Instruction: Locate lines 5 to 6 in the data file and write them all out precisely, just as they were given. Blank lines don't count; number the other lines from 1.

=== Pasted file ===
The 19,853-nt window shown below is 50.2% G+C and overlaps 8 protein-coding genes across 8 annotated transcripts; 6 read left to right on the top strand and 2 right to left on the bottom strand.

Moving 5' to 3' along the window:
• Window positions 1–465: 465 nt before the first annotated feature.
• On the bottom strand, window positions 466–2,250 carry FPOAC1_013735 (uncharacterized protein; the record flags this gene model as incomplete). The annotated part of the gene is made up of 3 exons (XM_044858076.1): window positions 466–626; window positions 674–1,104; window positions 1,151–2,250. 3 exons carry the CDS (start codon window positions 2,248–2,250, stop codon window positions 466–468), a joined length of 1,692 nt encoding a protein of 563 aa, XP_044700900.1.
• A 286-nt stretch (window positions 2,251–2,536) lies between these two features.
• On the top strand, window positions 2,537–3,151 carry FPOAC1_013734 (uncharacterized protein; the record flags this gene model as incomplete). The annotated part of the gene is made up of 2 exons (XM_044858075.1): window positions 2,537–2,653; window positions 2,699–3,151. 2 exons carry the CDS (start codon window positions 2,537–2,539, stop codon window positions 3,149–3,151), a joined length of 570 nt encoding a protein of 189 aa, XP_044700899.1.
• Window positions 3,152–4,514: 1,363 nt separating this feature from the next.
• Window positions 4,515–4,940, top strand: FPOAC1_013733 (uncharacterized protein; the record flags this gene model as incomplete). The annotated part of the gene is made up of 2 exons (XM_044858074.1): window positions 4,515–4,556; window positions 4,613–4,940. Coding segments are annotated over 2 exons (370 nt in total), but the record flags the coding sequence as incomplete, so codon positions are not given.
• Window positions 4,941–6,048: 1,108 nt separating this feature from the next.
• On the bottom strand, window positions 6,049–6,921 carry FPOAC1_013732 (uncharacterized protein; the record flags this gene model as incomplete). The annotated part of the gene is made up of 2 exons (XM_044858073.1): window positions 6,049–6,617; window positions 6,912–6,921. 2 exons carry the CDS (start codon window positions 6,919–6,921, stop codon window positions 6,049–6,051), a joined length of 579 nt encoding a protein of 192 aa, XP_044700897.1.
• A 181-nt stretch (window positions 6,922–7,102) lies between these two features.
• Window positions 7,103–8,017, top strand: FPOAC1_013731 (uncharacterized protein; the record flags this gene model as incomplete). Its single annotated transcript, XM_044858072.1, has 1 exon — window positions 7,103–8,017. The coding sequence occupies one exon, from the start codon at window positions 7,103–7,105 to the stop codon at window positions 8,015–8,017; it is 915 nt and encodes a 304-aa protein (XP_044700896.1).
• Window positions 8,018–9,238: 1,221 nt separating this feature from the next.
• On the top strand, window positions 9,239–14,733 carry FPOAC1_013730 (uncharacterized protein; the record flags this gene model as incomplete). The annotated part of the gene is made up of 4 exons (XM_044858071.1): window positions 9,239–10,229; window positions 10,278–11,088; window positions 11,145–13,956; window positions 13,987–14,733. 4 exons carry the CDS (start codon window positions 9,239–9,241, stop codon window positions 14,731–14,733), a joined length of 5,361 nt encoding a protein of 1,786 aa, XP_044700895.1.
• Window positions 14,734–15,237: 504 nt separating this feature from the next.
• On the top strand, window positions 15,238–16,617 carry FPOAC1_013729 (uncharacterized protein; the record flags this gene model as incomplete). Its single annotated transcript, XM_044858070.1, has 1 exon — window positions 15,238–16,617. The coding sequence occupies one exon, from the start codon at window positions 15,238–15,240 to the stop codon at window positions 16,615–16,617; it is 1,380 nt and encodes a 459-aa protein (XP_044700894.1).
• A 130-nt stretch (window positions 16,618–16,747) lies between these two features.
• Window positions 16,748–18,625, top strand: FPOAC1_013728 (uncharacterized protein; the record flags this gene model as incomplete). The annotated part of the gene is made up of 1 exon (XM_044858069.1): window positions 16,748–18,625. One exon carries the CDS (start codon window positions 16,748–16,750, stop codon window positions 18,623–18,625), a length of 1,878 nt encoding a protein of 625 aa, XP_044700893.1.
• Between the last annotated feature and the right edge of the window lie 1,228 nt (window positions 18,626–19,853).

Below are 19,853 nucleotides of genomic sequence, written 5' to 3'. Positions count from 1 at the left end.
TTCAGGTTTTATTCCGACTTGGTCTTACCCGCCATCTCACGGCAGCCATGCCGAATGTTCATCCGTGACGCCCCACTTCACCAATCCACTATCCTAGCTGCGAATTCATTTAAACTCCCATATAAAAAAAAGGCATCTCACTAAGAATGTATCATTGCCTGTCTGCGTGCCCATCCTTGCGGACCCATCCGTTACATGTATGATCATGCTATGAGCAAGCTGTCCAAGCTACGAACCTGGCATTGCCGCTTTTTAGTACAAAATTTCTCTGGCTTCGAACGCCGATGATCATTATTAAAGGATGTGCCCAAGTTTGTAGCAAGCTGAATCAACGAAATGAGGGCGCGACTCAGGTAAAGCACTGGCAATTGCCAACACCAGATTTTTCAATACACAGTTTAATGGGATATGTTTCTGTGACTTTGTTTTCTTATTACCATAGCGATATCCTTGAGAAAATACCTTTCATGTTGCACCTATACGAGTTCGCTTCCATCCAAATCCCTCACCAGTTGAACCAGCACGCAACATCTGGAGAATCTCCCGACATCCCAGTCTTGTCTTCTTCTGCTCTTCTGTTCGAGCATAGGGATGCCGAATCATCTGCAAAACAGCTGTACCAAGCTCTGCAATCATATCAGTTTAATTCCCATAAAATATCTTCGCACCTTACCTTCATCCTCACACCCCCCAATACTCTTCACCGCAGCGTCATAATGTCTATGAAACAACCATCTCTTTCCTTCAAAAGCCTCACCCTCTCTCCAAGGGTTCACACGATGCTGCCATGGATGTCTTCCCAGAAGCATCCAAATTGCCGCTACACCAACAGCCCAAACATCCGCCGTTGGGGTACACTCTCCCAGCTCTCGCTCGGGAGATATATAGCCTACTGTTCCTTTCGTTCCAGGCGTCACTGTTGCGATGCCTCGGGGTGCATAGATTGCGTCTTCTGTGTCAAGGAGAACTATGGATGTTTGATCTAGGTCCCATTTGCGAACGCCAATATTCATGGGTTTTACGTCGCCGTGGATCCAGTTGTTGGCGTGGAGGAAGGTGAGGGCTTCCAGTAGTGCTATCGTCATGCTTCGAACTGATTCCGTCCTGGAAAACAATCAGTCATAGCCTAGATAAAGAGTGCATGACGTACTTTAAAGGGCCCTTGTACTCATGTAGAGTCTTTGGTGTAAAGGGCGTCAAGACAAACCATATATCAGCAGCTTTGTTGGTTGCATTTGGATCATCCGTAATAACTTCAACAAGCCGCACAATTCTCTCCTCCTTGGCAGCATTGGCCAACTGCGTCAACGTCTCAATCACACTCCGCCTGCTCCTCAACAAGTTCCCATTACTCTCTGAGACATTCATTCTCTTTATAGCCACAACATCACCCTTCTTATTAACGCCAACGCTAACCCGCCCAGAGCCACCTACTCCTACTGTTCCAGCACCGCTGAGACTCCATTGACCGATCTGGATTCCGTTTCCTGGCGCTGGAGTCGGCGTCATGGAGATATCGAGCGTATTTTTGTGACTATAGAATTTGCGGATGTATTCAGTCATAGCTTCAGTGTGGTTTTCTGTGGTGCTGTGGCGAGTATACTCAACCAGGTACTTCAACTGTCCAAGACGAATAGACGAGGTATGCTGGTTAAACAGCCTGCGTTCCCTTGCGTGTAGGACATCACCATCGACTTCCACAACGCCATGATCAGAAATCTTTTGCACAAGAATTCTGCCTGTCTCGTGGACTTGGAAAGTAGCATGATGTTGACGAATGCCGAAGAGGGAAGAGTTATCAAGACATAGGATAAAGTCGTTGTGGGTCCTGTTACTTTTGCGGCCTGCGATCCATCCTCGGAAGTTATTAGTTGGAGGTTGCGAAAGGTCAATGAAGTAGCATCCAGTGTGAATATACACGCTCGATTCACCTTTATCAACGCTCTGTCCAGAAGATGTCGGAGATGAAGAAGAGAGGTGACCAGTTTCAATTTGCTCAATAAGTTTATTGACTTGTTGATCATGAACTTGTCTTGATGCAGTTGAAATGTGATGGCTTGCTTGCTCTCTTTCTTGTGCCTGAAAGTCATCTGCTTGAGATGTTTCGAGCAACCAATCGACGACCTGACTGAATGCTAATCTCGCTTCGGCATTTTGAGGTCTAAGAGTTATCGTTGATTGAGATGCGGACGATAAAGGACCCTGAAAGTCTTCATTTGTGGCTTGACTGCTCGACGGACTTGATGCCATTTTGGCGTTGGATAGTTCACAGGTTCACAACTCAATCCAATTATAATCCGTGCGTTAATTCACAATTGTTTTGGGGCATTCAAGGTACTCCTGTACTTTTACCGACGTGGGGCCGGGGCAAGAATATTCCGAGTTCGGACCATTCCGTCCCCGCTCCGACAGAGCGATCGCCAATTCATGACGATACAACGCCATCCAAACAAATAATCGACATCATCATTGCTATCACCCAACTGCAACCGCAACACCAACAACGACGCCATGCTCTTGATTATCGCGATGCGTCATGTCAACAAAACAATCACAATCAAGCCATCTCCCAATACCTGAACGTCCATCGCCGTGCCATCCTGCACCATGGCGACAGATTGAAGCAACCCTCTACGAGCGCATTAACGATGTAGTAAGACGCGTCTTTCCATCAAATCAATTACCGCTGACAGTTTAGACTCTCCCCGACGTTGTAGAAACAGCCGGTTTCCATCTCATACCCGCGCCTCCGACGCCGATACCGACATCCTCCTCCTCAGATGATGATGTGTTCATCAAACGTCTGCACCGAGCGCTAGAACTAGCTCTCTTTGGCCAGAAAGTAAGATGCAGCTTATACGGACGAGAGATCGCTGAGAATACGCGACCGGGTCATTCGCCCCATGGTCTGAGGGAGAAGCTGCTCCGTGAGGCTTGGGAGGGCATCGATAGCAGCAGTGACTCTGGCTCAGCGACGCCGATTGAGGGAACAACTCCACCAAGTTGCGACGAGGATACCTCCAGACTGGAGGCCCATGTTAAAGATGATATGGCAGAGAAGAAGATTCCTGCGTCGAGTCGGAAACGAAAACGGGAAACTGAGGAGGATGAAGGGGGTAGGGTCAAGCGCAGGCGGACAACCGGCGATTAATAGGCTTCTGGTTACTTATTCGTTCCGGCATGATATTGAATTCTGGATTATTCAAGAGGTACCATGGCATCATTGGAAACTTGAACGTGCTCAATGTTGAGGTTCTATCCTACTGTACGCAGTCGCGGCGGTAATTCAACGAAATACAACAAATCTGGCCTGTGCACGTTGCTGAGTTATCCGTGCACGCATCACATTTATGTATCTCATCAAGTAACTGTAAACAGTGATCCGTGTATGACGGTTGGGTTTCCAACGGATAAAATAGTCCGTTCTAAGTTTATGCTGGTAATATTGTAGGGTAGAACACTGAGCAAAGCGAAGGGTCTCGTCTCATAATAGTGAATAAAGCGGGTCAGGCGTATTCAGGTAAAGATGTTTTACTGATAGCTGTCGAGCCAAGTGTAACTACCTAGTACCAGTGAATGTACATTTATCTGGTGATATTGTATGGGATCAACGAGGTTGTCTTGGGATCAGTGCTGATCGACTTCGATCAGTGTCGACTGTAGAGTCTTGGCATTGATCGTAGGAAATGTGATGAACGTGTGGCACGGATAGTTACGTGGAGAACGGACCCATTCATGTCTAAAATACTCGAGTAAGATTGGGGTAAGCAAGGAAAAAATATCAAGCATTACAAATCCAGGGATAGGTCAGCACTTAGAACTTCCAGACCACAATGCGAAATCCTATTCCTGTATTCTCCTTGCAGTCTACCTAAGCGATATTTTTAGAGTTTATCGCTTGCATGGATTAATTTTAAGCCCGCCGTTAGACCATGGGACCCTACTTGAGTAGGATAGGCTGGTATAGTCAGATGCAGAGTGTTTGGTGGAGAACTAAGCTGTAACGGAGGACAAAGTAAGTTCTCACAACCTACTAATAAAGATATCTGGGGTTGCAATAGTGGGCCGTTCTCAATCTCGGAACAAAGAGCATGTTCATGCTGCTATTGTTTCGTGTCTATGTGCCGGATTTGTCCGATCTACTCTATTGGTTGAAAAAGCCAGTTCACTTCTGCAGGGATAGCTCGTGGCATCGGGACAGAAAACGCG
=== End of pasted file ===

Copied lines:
• A 286-nt stretch (window positions 2,251–2,536) lies between these two features.
• On the top strand, window positions 2,537–3,151 carry FPOAC1_013734 (uncharacterized protein; the record flags this gene model as incomplete). The annotated part of the gene is made up of 2 exons (XM_044858075.1): window positions 2,537–2,653; window positions 2,699–3,151. 2 exons carry the CDS (start codon window positions 2,537–2,539, stop codon window positions 3,149–3,151), a joined length of 570 nt encoding a protein of 189 aa, XP_044700899.1.